The curse called winter

| December 9, 2020 12:35 AM

classic G. George Ostrom column from November, 1969.

As a kid being raised up in the Hog Heaven hills, I was never straight out told by my parents or by anyone else that winter was a curse of the land; but somehow I got the feeling all grownups looked upon the months of November though February as a time of year which was about as enjoyable as a visit from your freeloading relatives…with the small pox.

Even as late as the 1940s the only folks I knew who sincerely enjoyed a serious visit from the north wind were my idols, the backwoods trappers. Winter to everyone else was a time of entrapment, shoveling snow, stoking fires, suffering through the early morning ring of frost on the outhouse seat, and a thousand other little miseries now-a-days confined to the beleaguered citizens of Al Capp’s famous Lower Slobbovia.

Being a practical as well as an ingenious animal, man first attacked his winter problems by inventing food preservation, sophisticated heating systems, colored TV, snowplows, and fire water. Along with these blessings, man made life even more tolerable during the snow season by also inventing snow tires, party telephone lines, birth control pills, Las Vegas, business conventions in Las Vegas, and 37 paid holidays for government employees. This happy cake is annually given a new yet ever glistening frosting by a mass audio saturation application of a song called, “White Christmas,” which has been so effective people of my generation usually think Jesus was born in a snowstorm so intense the three wise men came to Jerusalem wearing three pairs of thermal underwear, and their camels drank antifreeze.

We have to assume, for the sake of this epistle, that most fortyish folks in these parts have a similar historical concept of winter. (My baby brother, Ritchey, hated his Saturday night bath at Hog Heaven in a cold galvanized tub so bad that he has now installed a swimming pool inside his home so that his children can swim in a humidity controlled environment, even if the outside temperature drops to 50 below zero.)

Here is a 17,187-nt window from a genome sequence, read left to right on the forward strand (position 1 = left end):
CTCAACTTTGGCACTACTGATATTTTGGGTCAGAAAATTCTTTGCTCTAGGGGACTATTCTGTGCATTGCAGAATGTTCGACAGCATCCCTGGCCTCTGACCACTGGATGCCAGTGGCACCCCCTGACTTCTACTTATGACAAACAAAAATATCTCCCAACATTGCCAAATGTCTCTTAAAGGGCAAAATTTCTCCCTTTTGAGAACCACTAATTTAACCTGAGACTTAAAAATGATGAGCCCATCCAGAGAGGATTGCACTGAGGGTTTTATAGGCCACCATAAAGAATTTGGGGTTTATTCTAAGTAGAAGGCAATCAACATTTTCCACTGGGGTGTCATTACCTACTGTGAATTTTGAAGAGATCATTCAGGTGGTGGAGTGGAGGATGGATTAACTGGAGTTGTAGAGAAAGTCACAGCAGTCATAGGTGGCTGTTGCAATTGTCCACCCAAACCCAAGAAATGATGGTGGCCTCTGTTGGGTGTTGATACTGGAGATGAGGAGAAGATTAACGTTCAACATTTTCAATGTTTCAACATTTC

The point of all this dialogue is simply this: we have fought winter for so long many of us have forgotten or overlooked our fantastic ability to at last really enjoy the very special world that winter creates. The first obvious break-through was the development of the power ski- lift. This enabled the cabin fever victims to find relief outdoors on sunny days. Then astute entrepreneurs made skiing a fulltime sport by developing ski lodges with fireplaces and lady’s tight pants, which overnight turned skiing into a spectator as well as a participant sport.

All this is well and good, but for many of us it still leaves a thirst and a yearning to meet nature on her own terms, to go beside the ice locked streams where beaver ponds gleam in the moonlight, where wolves still howl for the hunt when hoar frost rims the dark spruce forests, where bighorn sheep turn their backs to the gale on the windswept shoulders of Mount Hinkel, and the crafty catamount stalks the deer yard.

We can do it, gentlemen. All we have to do is decide what type of 4-wheel drive we need, which of the many lightweight but nourishing foods to take, what kind of clothing to wear, where we want to go, which is the best brand of sno-cat suitable for our purpose, should we take a gun or a camera, or both, and what kind; if we decide to fish should we take a hatchet or a power ice-hole cutter, can we use our toilet model camper, or do we need a ski plane.

Right now I’m planning a January trip to a secret lake for combination big game winter range photography and fishing trip. I’ve settled all the major questions, including the camper vehicle, sno-cat, food, clothing, tent, sleeping bag, camera, gun, and the choice of 23 different lightweight compact stoves, but I seem to be bogged down on a fairly simple item. I just can’t decide whether to use my old fashioned rawhide bear-paw snowshoes, the polyethylene jobs, or those new nylon web trailers. Guess the old folks were right. Winter is really a curse on the land.